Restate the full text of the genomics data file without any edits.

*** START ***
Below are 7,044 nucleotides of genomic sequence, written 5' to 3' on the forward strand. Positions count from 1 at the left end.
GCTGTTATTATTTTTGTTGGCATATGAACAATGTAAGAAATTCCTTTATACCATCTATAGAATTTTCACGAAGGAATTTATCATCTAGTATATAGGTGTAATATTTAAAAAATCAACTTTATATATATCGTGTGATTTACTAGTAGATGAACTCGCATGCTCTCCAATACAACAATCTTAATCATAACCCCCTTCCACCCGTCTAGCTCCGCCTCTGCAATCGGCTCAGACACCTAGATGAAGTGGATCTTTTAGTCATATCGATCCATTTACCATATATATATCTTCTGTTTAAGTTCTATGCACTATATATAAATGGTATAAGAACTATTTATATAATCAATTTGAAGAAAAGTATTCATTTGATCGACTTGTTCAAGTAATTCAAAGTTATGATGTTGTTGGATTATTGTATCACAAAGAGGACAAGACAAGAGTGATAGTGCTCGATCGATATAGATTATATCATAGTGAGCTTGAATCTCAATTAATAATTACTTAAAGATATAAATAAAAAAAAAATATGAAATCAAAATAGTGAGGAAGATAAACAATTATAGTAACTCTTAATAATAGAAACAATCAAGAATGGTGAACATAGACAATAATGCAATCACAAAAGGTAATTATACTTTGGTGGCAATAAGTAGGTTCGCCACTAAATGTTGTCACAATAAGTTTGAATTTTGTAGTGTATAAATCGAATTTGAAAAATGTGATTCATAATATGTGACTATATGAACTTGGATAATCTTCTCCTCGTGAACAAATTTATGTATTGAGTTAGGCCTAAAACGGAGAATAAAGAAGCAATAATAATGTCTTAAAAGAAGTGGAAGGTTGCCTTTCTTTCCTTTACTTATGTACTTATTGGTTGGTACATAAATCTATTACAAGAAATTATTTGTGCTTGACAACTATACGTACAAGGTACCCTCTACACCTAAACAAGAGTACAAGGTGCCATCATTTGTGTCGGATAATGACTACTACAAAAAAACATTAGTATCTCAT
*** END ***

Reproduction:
Below are 7,044 nucleotides of genomic sequence, written 5' to 3' on the forward strand. Positions count from 1 at the left end.
GCTGTTATTATTTTTGTTGGCATATGAACAATGTAAGAAATTCCTTTATACCATCTATAGAATTTTCACGAAGGAATTTATCATCTAGTATATAGGTGTAATATTTAAAAAATCAACTTTATATATATCGTGTGATTTACTAGTAGATGAACTCGCATGCTCTCCAATACAACAATCTTAATCATAACCCCCTTCCACCCGTCTAGCTCCGCCTCTGCAATCGGCTCAGACACCTAGATGAAGTGGATCTTTTAGTCATATCGATCCATTTACCATATATATATCTTCTGTTTAAGTTCTATGCACTATATATAAATGGTATAAGAACTATTTATATAATCAATTTGAAGAAAAGTATTCATTTGATCGACTTGTTCAAGTAATTCAAAGTTATGATGTTGTTGGATTATTGTATCACAAAGAGGACAAGACAAGAGTGATAGTGCTCGATCGATATAGATTATATCATAGTGAGCTTGAATCTCAATTAATAATTACTTAAAGATATAAATAAAAAAAAAATATGAAATCAAAATAGTGAGGAAGATAAACAATTATAGTAACTCTTAATAATAGAAACAATCAAGAATGGTGAACATAGACAATAATGCAATCACAAAAGGTAATTATACTTTGGTGGCAATAAGTAGGTTCGCCACTAAATGTTGTCACAATAAGTTTGAATTTTGTAGTGTATAAATCGAATTTGAAAAATGTGATTCATAATATGTGACTATATGAACTTGGATAATCTTCTCCTCGTGAACAAATTTATGTATTGAGTTAGGCCTAAAACGGAGAATAAAGAAGCAATAATAATGTCTTAAAAGAAGTGGAAGGTTGCCTTTCTTTCCTTTACTTATGTACTTATTGGTTGGTACATAAATCTATTACAAGAAATTATTTGTGCTTGACAACTATACGTACAAGGTACCCTCTACACCTAAACAAGAGTACAAGGTGCCATCATTTGTGTCGGATAATGACTACTACAAAAAAACATTAGTATCTCAT